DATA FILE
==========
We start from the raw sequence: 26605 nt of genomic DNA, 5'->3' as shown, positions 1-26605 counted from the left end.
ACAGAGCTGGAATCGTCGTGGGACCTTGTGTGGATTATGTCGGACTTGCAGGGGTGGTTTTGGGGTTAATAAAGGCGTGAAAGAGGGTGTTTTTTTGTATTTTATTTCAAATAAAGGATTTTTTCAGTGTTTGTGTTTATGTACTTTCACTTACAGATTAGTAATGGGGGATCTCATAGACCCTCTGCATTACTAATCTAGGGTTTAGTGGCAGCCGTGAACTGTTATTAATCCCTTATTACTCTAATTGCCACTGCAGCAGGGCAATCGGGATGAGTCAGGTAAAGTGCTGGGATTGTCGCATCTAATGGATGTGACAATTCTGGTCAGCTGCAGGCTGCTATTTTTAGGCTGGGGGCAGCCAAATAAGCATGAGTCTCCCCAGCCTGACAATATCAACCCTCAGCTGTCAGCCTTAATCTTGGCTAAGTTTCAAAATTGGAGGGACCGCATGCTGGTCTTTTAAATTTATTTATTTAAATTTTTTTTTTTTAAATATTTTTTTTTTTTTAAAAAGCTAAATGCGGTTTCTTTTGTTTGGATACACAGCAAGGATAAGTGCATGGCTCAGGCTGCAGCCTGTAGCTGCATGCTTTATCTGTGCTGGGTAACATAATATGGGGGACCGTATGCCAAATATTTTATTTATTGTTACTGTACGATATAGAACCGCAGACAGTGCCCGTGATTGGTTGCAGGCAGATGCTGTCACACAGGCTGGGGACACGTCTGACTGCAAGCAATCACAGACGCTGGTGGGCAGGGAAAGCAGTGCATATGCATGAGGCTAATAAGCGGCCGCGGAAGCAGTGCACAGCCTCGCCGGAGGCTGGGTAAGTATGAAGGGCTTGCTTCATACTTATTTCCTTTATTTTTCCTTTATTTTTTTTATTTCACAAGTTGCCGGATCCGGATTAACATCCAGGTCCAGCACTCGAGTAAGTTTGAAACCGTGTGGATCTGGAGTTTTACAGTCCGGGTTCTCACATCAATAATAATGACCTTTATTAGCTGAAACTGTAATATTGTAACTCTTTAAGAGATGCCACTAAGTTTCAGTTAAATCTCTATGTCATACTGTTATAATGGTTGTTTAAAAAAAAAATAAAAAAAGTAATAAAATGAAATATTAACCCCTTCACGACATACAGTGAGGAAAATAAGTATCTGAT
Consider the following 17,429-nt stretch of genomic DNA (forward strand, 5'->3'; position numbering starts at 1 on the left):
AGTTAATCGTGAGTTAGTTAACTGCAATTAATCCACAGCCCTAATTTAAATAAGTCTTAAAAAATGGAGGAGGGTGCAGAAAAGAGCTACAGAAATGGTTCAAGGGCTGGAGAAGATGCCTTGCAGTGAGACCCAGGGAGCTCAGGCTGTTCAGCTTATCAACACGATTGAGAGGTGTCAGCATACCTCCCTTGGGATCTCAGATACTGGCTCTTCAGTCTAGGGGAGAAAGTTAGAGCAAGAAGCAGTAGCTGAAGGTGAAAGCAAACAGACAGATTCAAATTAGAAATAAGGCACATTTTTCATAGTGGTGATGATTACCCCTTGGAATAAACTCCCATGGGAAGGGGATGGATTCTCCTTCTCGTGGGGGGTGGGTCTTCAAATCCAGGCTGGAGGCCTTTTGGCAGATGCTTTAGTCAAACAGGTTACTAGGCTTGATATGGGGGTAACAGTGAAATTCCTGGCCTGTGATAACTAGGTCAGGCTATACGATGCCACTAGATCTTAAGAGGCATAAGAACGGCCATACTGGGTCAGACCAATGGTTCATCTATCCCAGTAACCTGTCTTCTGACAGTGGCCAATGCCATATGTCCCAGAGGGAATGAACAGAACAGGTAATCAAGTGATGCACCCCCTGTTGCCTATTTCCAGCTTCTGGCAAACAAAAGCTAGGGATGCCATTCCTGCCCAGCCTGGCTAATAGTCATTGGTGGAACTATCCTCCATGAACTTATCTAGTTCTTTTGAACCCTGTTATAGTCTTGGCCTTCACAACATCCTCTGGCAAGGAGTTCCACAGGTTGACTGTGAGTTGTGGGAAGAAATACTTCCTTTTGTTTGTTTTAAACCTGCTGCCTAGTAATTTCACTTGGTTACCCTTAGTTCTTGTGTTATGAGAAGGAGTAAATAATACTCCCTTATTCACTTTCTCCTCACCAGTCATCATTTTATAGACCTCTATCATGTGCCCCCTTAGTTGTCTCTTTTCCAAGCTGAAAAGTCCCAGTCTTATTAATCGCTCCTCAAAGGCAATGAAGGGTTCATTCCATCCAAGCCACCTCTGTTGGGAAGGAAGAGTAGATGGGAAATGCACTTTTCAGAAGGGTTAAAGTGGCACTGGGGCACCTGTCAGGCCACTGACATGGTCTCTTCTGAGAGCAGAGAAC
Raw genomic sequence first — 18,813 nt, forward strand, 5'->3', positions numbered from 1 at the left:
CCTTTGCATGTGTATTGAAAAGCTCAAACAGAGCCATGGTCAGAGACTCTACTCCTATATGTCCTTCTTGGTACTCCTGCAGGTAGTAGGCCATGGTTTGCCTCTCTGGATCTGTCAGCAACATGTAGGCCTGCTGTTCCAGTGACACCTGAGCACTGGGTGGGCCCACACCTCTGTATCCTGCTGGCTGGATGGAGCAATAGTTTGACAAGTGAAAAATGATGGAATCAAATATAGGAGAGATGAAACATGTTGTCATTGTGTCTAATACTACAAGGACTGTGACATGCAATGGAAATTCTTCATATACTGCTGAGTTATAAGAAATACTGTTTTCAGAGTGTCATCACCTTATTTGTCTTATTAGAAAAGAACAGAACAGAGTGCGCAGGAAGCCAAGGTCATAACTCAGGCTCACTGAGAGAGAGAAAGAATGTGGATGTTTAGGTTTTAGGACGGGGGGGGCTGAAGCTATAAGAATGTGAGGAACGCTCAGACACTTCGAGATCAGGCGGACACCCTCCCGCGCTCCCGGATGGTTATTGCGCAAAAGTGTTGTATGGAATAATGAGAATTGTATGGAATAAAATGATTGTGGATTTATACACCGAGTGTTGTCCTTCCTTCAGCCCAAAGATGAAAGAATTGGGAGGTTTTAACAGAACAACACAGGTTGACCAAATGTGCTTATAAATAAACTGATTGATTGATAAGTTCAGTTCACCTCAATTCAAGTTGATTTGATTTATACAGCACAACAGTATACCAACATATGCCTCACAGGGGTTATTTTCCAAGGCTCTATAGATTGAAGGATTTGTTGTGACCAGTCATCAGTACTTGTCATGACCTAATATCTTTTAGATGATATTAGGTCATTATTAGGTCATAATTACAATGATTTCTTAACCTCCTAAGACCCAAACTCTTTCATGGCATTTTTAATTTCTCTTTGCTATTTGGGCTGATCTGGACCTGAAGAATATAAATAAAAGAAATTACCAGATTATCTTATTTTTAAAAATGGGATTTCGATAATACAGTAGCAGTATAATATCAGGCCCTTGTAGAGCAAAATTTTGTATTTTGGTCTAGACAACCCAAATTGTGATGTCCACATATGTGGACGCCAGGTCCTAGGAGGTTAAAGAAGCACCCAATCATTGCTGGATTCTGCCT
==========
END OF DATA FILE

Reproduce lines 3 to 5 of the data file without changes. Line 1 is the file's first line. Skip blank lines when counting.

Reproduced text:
Consider the following 17,429-nt stretch of genomic DNA (forward strand, 5'->3'; position numbering starts at 1 on the left):
AGTTAATCGTGAGTTAGTTAACTGCAATTAATCCACAGCCCTAATTTAAATAAGTCTTAAAAAATGGAGGAGGGTGCAGAAAAGAGCTACAGAAATGGTTCAAGGGCTGGAGAAGATGCCTTGCAGTGAGACCCAGGGAGCTCAGGCTGTTCAGCTTATCAACACGATTGAGAGGTGTCAGCATACCTCCCTTGGGATCTCAGATACTGGCTCTTCAGTCTAGGGGAGAAAGTTAGAGCAAGAAGCAGTAGCTGAAGGTGAAAGCAAACAGACAGATTCAAATTAGAAATAAGGCACATTTTTCATAGTGGTGATGATTACCCCTTGGAATAAACTCCCATGGGAAGGGGATGGATTCTCCTTCTCGTGGGGGGTGGGTCTTCAAATCCAGGCTGGAGGCCTTTTGGCAGATGCTTTAGTCAAACAGGTTACTAGGCTTGATATGGGGGTAACAGTGAAATTCCTGGCCTGTGATAACTAGGTCAGGCTATACGATGCCACTAGATCTTAAGAGGCATAAGAACGGCCATACTGGGTCAGACCAATGGTTCATCTATCCCAGTAACCTGTCTTCTGACAGTGGCCAATGCCATATGTCCCAGAGGGAATGAACAGAACAGGTAATCAAGTGATGCACCCCCTGTTGCCTATTTCCAGCTTCTGGCAAACAAAAGCTAGGGATGCCATTCCTGCCCAGCCTGGCTAATAGTCATTGGTGGAACTATCCTCCATGAACTTATCTAGTTCTTTTGAACCCTGTTATAGTCTTGGCCTTCACAACATCCTCTGGCAAGGAGTTCCACAGGTTGACTGTGAGTTGTGGGAAGAAATACTTCCTTTTGTTTGTTTTAAACCTGCTGCCTAGTAATTTCACTTGGTTACCCTTAGTTCTTGTGTTATGAGAAGGAGTAAATAATACTCCCTTATTCACTTTCTCCTCACCAGTCATCATTTTATAGACCTCTATCATGTGCCCCCTTAGTTGTCTCTTTTCCAAGCTGAAAAGTCCCAGTCTTATTAATCGCTCCTCAAAGGCAATGAAGGGTTCATTCCATCCAAGCCACCTCTGTTGGGAAGGAAGAGTAGATGGGAAATGCACTTTTCAGAAGGGTTAAAGTGGCACTGGGGCACCTGTCAGGCCACTGACATGGTCTCTTCTGAGAGCAGAGAAC
Raw genomic sequence first — 18,813 nt, forward strand, 5'->3', positions numbered from 1 at the left: